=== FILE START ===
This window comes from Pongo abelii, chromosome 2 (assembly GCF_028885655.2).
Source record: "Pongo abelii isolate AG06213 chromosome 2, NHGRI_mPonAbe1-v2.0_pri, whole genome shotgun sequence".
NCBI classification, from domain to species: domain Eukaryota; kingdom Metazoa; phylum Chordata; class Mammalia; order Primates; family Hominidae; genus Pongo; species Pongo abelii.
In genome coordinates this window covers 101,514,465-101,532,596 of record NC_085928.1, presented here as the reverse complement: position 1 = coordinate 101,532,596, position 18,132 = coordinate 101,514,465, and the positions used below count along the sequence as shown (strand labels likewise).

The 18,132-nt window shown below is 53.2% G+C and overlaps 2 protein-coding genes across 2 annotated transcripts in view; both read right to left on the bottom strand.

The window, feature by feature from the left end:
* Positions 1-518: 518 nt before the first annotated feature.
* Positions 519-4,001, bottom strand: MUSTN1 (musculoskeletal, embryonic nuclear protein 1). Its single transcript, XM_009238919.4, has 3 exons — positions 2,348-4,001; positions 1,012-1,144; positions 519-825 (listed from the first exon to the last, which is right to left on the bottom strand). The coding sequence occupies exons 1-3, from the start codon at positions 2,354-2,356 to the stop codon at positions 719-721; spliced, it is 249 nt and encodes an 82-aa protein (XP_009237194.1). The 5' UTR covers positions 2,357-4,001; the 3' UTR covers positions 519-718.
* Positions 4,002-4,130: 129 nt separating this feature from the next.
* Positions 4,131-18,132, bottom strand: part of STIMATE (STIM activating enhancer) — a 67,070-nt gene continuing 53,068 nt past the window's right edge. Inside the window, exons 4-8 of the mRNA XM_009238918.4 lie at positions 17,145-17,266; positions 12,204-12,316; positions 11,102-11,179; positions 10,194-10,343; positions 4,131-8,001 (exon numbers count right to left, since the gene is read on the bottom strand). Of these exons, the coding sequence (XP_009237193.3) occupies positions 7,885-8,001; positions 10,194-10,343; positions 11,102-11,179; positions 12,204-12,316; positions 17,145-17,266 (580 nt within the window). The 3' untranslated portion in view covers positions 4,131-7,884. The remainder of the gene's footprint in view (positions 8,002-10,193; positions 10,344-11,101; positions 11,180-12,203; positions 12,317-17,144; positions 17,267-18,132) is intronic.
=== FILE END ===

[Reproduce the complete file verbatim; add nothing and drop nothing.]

This window comes from Pongo abelii, chromosome 2 (assembly GCF_028885655.2).
Source record: "Pongo abelii isolate AG06213 chromosome 2, NHGRI_mPonAbe1-v2.0_pri, whole genome shotgun sequence".
NCBI classification, from domain to species: domain Eukaryota; kingdom Metazoa; phylum Chordata; class Mammalia; order Primates; family Hominidae; genus Pongo; species Pongo abelii.
In genome coordinates this window covers 101,514,465-101,532,596 of record NC_085928.1, presented here as the reverse complement: position 1 = coordinate 101,532,596, position 18,132 = coordinate 101,514,465, and the positions used below count along the sequence as shown (strand labels likewise).

The 18,132-nt window shown below is 53.2% G+C and overlaps 2 protein-coding genes across 2 annotated transcripts in view; both read right to left on the bottom strand.

The window, feature by feature from the left end:
* Positions 1-518: 518 nt before the first annotated feature.
* Positions 519-4,001, bottom strand: MUSTN1 (musculoskeletal, embryonic nuclear protein 1). Its single transcript, XM_009238919.4, has 3 exons — positions 2,348-4,001; positions 1,012-1,144; positions 519-825 (listed from the first exon to the last, which is right to left on the bottom strand). The coding sequence occupies exons 1-3, from the start codon at positions 2,354-2,356 to the stop codon at positions 719-721; spliced, it is 249 nt and encodes an 82-aa protein (XP_009237194.1). The 5' UTR covers positions 2,357-4,001; the 3' UTR covers positions 519-718.
* Positions 4,002-4,130: 129 nt separating this feature from the next.
* Positions 4,131-18,132, bottom strand: part of STIMATE (STIM activating enhancer) — a 67,070-nt gene continuing 53,068 nt past the window's right edge. Inside the window, exons 4-8 of the mRNA XM_009238918.4 lie at positions 17,145-17,266; positions 12,204-12,316; positions 11,102-11,179; positions 10,194-10,343; positions 4,131-8,001 (exon numbers count right to left, since the gene is read on the bottom strand). Of these exons, the coding sequence (XP_009237193.3) occupies positions 7,885-8,001; positions 10,194-10,343; positions 11,102-11,179; positions 12,204-12,316; positions 17,145-17,266 (580 nt within the window). The 3' untranslated portion in view covers positions 4,131-7,884. The remainder of the gene's footprint in view (positions 8,002-10,193; positions 10,344-11,101; positions 11,180-12,203; positions 12,317-17,144; positions 17,267-18,132) is intronic.